At this week’s PCIM Asia event in Shanghai, researchers from Infineon Technologies, Fuji Electric Co, Ltd. and Vincotech GmbH focused on various aspects of IGBTs and power modules and were awarded best paper accolades. The papers presented a range of topics including the use of IGBTs to design switching power supplies meeting “platinum” efficiency standards, the implementation of a 1-MW solar power inverter using three-level IGBT modules in parallel, and the use of parasitic inductances to reduce switching losses in power modules.
“High Speed 5 IGBT Achieves Platinum Efficiency Standard in Commercial SMPS Applications,” was presented by Davide Chiola with Infineon Technologies. “Fast IGBTs have been proposed by several manufacturers as replacements for conventional or Super-junction MOSFETs due to the higher power handling capability and ultimately lower cost per Amp. However due to technological factors, there has always been only a limited utilization range where IGBTs offer both technical and commercial advantages compared to MOSFETs; for example, switching frequencies below about 100 kHz. The new High Speed 5 IGBT overcomes many of the technical limitations of previous fast IGBT generations, allowing an interesting possibilities such as ’plug and play’ replacement in several SMPS applications and topologies,” stated Chiola.
The paper presented a 300W “silver box” PC power supply reference design meeting the efficiency requirements of the 80 PLUS Platinum level as set by Energy Star. The High Speed 5 technology used in this design is the high speed version of a broader technology platform called “TRENCHSTOP™ 5″. It incorporates a further optimization of Infineon’s Trench Field Stop (TRENCHSTOP) concept that simultaneously reduces the switching losses as well as VCEsat. Finally, Chiola discussed the functionality of the device in different operating conditions of various hard switching and resonant topologies, highlighting advantages and limitations of an IGBT solution for SMPS.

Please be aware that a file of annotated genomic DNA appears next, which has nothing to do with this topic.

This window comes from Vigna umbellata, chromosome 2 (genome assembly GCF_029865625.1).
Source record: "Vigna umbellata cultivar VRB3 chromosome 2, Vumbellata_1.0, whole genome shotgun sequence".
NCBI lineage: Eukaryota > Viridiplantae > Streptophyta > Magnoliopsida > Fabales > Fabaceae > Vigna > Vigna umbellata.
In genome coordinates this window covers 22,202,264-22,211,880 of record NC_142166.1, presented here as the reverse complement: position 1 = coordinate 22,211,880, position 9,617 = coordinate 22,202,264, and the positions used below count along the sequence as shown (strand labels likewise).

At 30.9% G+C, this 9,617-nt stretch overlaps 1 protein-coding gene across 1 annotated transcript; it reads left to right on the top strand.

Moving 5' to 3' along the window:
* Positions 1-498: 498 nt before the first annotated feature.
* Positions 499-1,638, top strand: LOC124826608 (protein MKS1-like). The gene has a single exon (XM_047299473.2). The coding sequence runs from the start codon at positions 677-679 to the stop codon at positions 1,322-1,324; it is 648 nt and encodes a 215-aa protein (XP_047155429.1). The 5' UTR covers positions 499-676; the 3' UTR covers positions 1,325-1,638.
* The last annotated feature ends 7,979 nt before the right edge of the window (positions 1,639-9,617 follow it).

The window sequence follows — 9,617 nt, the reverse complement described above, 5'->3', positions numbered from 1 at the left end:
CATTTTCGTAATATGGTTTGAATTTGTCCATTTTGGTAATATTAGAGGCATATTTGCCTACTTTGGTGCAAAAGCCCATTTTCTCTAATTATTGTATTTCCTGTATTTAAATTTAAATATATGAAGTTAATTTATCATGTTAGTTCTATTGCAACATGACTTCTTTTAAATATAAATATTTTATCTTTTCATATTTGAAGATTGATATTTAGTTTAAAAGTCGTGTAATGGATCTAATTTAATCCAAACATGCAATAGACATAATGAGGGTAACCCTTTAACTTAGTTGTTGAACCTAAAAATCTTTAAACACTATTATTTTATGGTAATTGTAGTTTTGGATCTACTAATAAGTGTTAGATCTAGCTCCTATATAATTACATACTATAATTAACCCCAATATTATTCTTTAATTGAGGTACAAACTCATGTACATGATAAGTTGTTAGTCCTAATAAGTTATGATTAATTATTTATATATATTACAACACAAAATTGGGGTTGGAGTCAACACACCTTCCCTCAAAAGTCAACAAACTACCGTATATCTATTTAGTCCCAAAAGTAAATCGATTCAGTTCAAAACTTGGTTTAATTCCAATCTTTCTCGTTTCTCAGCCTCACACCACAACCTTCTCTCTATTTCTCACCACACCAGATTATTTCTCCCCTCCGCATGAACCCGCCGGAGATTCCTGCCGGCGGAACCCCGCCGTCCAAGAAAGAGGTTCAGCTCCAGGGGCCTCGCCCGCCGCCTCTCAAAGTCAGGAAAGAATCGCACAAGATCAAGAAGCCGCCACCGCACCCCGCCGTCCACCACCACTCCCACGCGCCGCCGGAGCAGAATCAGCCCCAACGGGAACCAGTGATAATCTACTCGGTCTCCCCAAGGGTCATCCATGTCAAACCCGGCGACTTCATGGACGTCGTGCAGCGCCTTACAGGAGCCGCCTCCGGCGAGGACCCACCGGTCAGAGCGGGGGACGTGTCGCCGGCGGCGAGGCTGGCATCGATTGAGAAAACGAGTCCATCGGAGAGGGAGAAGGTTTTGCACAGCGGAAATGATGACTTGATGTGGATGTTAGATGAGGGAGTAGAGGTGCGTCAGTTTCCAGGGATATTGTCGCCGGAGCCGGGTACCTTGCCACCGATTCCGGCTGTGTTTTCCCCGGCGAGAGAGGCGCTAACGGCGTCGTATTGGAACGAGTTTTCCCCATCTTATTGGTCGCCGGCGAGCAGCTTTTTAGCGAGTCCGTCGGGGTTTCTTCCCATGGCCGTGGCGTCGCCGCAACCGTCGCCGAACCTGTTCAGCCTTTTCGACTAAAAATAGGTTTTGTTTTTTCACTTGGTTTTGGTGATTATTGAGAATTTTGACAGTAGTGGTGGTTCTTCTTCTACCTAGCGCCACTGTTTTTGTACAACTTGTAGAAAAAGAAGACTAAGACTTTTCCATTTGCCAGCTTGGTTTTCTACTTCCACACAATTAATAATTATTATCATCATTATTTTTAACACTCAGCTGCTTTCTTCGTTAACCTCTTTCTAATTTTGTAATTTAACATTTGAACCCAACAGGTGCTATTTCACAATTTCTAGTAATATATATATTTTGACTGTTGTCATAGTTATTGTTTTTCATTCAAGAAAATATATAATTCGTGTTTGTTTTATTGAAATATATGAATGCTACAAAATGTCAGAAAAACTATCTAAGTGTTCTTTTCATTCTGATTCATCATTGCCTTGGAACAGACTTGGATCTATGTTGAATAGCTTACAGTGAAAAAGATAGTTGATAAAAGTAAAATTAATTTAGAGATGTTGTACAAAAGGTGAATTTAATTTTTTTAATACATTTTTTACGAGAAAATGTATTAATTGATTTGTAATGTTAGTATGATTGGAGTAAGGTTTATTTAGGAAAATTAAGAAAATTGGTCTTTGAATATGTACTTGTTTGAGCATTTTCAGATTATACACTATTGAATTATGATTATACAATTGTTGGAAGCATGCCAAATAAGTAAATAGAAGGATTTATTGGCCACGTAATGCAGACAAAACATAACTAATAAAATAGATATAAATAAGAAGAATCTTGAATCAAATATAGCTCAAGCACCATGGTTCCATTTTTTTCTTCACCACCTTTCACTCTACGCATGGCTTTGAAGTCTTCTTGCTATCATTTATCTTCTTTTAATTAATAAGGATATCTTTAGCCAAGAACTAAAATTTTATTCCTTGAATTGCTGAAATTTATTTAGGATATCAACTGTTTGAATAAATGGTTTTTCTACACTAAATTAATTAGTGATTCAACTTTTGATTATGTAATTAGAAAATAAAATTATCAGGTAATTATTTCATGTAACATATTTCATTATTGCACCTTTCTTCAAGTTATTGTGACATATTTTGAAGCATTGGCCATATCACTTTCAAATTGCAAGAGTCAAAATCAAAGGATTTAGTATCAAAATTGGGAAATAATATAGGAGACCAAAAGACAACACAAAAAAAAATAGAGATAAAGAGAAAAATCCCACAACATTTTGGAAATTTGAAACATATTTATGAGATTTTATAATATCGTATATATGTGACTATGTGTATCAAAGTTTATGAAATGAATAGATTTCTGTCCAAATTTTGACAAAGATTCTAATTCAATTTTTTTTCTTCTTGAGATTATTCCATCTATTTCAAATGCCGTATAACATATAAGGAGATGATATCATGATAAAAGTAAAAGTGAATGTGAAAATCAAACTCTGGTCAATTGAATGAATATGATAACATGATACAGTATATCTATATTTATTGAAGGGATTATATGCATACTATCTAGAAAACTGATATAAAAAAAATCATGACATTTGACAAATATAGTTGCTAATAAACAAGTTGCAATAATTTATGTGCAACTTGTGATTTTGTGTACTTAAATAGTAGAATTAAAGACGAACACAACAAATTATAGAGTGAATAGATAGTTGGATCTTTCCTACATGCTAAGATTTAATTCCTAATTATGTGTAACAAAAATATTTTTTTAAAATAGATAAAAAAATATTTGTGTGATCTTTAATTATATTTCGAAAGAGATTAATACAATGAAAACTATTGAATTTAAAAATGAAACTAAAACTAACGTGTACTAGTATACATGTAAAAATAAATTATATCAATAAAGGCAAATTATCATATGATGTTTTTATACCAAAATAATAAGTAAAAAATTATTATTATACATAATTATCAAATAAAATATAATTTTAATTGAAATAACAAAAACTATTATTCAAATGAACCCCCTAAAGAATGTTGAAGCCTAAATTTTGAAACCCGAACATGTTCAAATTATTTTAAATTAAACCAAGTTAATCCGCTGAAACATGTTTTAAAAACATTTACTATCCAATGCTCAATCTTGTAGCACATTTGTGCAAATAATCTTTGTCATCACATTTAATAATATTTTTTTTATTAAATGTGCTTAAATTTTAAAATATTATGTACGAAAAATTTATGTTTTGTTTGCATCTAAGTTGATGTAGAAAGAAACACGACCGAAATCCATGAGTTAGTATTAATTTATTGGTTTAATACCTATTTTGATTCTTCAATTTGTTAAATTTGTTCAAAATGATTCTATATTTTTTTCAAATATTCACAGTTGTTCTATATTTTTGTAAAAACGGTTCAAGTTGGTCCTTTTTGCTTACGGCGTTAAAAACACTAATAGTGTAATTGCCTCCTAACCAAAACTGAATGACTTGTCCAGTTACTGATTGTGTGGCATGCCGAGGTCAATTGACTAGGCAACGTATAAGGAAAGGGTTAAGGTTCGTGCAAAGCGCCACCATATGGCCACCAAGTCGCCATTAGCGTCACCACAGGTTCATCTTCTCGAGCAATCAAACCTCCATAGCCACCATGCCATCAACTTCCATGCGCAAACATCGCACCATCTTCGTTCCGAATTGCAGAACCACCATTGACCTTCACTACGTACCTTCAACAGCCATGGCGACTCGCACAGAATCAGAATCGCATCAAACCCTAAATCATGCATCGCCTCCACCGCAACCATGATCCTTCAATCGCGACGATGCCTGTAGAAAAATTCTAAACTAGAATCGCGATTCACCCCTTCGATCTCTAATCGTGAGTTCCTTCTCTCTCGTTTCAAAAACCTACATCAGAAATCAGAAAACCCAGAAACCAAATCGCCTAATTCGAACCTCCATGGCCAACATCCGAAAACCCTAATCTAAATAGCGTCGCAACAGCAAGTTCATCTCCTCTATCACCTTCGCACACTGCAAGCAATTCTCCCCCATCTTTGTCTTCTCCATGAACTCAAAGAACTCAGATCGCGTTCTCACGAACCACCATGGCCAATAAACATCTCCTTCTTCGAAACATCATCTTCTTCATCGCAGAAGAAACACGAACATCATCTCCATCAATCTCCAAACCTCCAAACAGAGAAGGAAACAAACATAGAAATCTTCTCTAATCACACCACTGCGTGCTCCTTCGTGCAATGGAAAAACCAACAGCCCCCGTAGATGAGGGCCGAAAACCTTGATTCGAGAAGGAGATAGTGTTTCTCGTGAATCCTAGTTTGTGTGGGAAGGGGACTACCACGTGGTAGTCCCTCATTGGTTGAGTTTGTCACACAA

Designing a “1-MW Solar Power Inverters using new Three-level IGBT Modules Connected in Parallel,” was the topic addressed by Kansuke Fujii with Fuji Electric Co., Ltd. The topology is three-level inverter using A-NPC IGBT modules connected in parallel. According to the authors, this transformerless design represents a “first” for solar power inverters implemented with Advanced Neutral-Point-Clamped (A-NPC) topology, which utilizes Reverse-Blocking IGBT (RB-IGBT) as a bi-directional switch for clamping of its AC output to the DC neutral point.
Reaching a maximum operating efficiency of 98.5%, this 1-MW inverter consists of four inverter units in an N+1 configuration. Due to the modular structure, the new inverter offers high levels of reliability and availability. Should one of the inverter modules fail, the unit can continue to deliver its rated 1-MW output power with the three remaining units. Independent control of each of the modules is a key feature enabling this N+ redundancy. This new PV inverter is designed for outdoor operation in installations ranging up to several tens of MW, it will be commercially available in October of this year.
Michael Frisch with Vincotech GmbH presented a discussion of “Asymmetrical Inductance Utilized for Switching Loss Reduction In Power Modules.” The new power module concept combines a low inductive turn off with the utilization of the parasitic inductance for a reduction of the turn on losses and the usage of three level switching circuits with the paralleling of fast switching components with components with low forward voltage drop.
According to the paper, increased inductance at turn on and ultra-low inductance at turn off is the new goal. This approach named “Asymmetrical Inductance” uses the parasitic inductance at turn-on and bypasses it during turn-off. A diode is used to direct the stored energy of the parasitic inductance during turn off to a capacitor. Several advantages are claimed for the new design including:
– Superior switching performance with standard silicon switches. The new circuit improves the efficiency without investing in advanced materials such as SiC or GaN.
– Reduced EMI: The increased turn on inductance reduces the peak current in the transistor. In other designs, this is the major source of EMI.
– Reduced voltage swing of the onboard capacitors. The onboard capacitors will not get discharged during turn on, the voltage swing and the dissipation in the capacitors is reduced.
– No bus bars required: Inductance in the DC-input is now welcome and will cause a further loss reduction at turn-on. In consequence the expensive laminated bus bars for a low inductive connection with the DC-capacitor bank are not required anymore. According to the authors, this might be the most significant advantage of the new approach.